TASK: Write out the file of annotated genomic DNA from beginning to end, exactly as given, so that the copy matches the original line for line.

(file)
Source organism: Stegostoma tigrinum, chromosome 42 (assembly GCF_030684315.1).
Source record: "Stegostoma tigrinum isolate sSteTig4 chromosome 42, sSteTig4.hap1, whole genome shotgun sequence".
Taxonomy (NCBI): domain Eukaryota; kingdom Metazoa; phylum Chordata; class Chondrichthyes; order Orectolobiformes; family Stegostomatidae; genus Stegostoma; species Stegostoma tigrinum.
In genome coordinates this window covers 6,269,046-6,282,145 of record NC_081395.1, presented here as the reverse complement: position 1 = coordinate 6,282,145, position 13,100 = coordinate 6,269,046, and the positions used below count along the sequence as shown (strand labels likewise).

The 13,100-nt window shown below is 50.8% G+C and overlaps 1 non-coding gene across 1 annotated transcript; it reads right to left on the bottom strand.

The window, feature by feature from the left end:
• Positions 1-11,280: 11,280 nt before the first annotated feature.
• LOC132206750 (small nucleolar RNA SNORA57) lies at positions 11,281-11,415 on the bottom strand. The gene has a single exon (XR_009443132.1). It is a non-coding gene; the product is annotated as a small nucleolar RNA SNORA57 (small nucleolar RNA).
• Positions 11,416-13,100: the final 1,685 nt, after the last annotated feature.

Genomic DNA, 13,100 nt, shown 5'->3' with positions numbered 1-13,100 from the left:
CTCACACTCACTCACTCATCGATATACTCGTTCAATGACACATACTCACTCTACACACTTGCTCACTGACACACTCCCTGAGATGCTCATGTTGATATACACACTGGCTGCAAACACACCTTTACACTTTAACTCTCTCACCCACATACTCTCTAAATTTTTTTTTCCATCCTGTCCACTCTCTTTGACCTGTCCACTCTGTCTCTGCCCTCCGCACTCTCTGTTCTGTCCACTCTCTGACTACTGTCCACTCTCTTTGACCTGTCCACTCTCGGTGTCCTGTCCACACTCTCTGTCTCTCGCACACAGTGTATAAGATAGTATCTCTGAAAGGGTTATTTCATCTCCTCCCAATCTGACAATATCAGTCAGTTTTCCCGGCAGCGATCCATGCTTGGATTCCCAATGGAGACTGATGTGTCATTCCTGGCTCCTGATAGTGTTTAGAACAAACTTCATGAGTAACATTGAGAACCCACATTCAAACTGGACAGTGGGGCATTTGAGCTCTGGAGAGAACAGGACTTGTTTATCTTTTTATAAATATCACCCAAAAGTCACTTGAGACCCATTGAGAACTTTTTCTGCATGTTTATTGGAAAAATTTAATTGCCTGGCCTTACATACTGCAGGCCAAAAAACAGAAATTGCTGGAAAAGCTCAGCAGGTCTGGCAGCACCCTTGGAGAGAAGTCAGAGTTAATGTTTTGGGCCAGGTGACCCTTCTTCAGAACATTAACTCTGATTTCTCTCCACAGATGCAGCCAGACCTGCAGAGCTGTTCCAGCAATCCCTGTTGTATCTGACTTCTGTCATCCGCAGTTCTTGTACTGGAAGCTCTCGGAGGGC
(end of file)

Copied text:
Source organism: Stegostoma tigrinum, chromosome 42 (assembly GCF_030684315.1).
Source record: "Stegostoma tigrinum isolate sSteTig4 chromosome 42, sSteTig4.hap1, whole genome shotgun sequence".
Taxonomy (NCBI): domain Eukaryota; kingdom Metazoa; phylum Chordata; class Chondrichthyes; order Orectolobiformes; family Stegostomatidae; genus Stegostoma; species Stegostoma tigrinum.
In genome coordinates this window covers 6,269,046-6,282,145 of record NC_081395.1, presented here as the reverse complement: position 1 = coordinate 6,282,145, position 13,100 = coordinate 6,269,046, and the positions used below count along the sequence as shown (strand labels likewise).

The 13,100-nt window shown below is 50.8% G+C and overlaps 1 non-coding gene across 1 annotated transcript; it reads right to left on the bottom strand.

The window, feature by feature from the left end:
• Positions 1-11,280: 11,280 nt before the first annotated feature.
• LOC132206750 (small nucleolar RNA SNORA57) lies at positions 11,281-11,415 on the bottom strand. The gene has a single exon (XR_009443132.1). It is a non-coding gene; the product is annotated as a small nucleolar RNA SNORA57 (small nucleolar RNA).
• Positions 11,416-13,100: the final 1,685 nt, after the last annotated feature.

Genomic DNA, 13,100 nt, shown 5'->3' with positions numbered 1-13,100 from the left:
CTCACACTCACTCACTCATCGATATACTCGTTCAATGACACATACTCACTCTACACACTTGCTCACTGACACACTCCCTGAGATGCTCATGTTGATATACACACTGGCTGCAAACACACCTTTACACTTTAACTCTCTCACCCACATACTCTCTAAATTTTTTTTTCCATCCTGTCCACTCTCTTTGACCTGTCCACTCTGTCTCTGCCCTCCGCACTCTCTGTTCTGTCCACTCTCTGACTACTGTCCACTCTCTTTGACCTGTCCACTCTCGGTGTCCTGTCCACACTCTCTGTCTCTCGCACACAGTGTATAAGATAGTATCTCTGAAAGGGTTATTTCATCTCCTCCCAATCTGACAATATCAGTCAGTTTTCCCGGCAGCGATCCATGCTTGGATTCCCAATGGAGACTGATGTGTCATTCCTGGCTCCTGATAGTGTTTAGAACAAACTTCATGAGTAACATTGAGAACCCACATTCAAACTGGACAGTGGGGCATTTGAGCTCTGGAGAGAACAGGACTTGTTTATCTTTTTATAAATATCACCCAAAAGTCACTTGAGACCCATTGAGAACTTTTTCTGCATGTTTATTGGAAAAATTTAATTGCCTGGCCTTACATACTGCAGGCCAAAAAACAGAAATTGCTGGAAAAGCTCAGCAGGTCTGGCAGCACCCTTGGAGAGAAGTCAGAGTTAATGTTTTGGGCCAGGTGACCCTTCTTCAGAACATTAACTCTGATTTCTCTCCACAGATGCAGCCAGACCTGCAGAGCTGTTCCAGCAATCCCTGTTGTATCTGACTTCTGTCATCCGCAGTTCTTGTACTGGAAGCTCTCGGAGGGC